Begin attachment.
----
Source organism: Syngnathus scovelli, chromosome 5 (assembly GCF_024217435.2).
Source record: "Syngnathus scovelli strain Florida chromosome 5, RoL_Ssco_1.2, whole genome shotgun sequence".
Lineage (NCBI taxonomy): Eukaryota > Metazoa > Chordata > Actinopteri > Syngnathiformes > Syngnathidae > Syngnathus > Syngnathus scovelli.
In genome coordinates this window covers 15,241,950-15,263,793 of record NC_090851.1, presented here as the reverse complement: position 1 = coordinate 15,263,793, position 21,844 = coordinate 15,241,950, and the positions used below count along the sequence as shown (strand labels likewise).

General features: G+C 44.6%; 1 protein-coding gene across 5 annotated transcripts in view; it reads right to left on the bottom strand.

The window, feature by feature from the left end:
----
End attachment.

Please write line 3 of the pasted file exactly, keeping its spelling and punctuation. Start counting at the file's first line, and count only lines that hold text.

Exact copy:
Lineage (NCBI taxonomy): Eukaryota > Metazoa > Chordata > Actinopteri > Syngnathiformes > Syngnathidae > Syngnathus > Syngnathus scovelli.